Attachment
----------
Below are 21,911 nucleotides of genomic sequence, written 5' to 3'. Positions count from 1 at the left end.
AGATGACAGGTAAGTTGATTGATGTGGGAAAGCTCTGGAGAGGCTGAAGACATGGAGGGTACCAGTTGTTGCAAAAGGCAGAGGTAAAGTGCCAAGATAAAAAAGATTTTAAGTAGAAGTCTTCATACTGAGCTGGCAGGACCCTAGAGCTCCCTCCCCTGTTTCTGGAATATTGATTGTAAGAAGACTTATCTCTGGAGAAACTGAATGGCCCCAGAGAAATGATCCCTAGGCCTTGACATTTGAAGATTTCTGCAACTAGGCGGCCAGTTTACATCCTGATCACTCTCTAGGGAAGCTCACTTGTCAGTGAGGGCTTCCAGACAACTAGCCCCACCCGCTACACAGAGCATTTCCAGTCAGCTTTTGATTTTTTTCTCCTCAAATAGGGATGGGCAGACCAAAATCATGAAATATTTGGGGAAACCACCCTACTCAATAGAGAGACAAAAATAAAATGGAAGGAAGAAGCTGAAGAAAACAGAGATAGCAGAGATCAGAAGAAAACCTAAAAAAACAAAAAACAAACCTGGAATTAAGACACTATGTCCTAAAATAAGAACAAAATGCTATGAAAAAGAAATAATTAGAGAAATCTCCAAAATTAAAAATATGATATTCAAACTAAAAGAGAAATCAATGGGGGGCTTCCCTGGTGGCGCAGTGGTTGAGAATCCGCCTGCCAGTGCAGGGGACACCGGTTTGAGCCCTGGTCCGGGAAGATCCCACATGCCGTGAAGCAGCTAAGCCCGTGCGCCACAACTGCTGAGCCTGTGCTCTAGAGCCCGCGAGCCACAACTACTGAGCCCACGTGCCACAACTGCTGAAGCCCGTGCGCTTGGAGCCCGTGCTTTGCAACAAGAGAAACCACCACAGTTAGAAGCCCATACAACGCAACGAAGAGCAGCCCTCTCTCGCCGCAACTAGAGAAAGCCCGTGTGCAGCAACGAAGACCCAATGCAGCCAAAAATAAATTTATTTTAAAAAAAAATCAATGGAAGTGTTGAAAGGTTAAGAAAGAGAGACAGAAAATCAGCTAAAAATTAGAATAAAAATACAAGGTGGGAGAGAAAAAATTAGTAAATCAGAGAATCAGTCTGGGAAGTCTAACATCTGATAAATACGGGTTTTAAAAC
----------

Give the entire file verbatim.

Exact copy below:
Below are 21,911 nucleotides of genomic sequence, written 5' to 3'. Positions count from 1 at the left end.
AGATGACAGGTAAGTTGATTGATGTGGGAAAGCTCTGGAGAGGCTGAAGACATGGAGGGTACCAGTTGTTGCAAAAGGCAGAGGTAAAGTGCCAAGATAAAAAAGATTTTAAGTAGAAGTCTTCATACTGAGCTGGCAGGACCCTAGAGCTCCCTCCCCTGTTTCTGGAATATTGATTGTAAGAAGACTTATCTCTGGAGAAACTGAATGGCCCCAGAGAAATGATCCCTAGGCCTTGACATTTGAAGATTTCTGCAACTAGGCGGCCAGTTTACATCCTGATCACTCTCTAGGGAAGCTCACTTGTCAGTGAGGGCTTCCAGACAACTAGCCCCACCCGCTACACAGAGCATTTCCAGTCAGCTTTTGATTTTTTTCTCCTCAAATAGGGATGGGCAGACCAAAATCATGAAATATTTGGGGAAACCACCCTACTCAATAGAGAGACAAAAATAAAATGGAAGGAAGAAGCTGAAGAAAACAGAGATAGCAGAGATCAGAAGAAAACCTAAAAAAACAAAAAACAAACCTGGAATTAAGACACTATGTCCTAAAATAAGAACAAAATGCTATGAAAAAGAAATAATTAGAGAAATCTCCAAAATTAAAAATATGATATTCAAACTAAAAGAGAAATCAATGGGGGGCTTCCCTGGTGGCGCAGTGGTTGAGAATCCGCCTGCCAGTGCAGGGGACACCGGTTTGAGCCCTGGTCCGGGAAGATCCCACATGCCGTGAAGCAGCTAAGCCCGTGCGCCACAACTGCTGAGCCTGTGCTCTAGAGCCCGCGAGCCACAACTACTGAGCCCACGTGCCACAACTGCTGAAGCCCGTGCGCTTGGAGCCCGTGCTTTGCAACAAGAGAAACCACCACAGTTAGAAGCCCATACAACGCAACGAAGAGCAGCCCTCTCTCGCCGCAACTAGAGAAAGCCCGTGTGCAGCAACGAAGACCCAATGCAGCCAAAAATAAATTTATTTTAAAAAAAAATCAATGGAAGTGTTGAAAGGTTAAGAAAGAGAGACAGAAAATCAGCTAAAAATTAGAATAAAAATACAAGGTGGGAGAGAAAAAATTAGTAAATCAGAGAATCAGTCTGGGAAGTCTAACATCTGATAAATACGGGTTTTAAAAC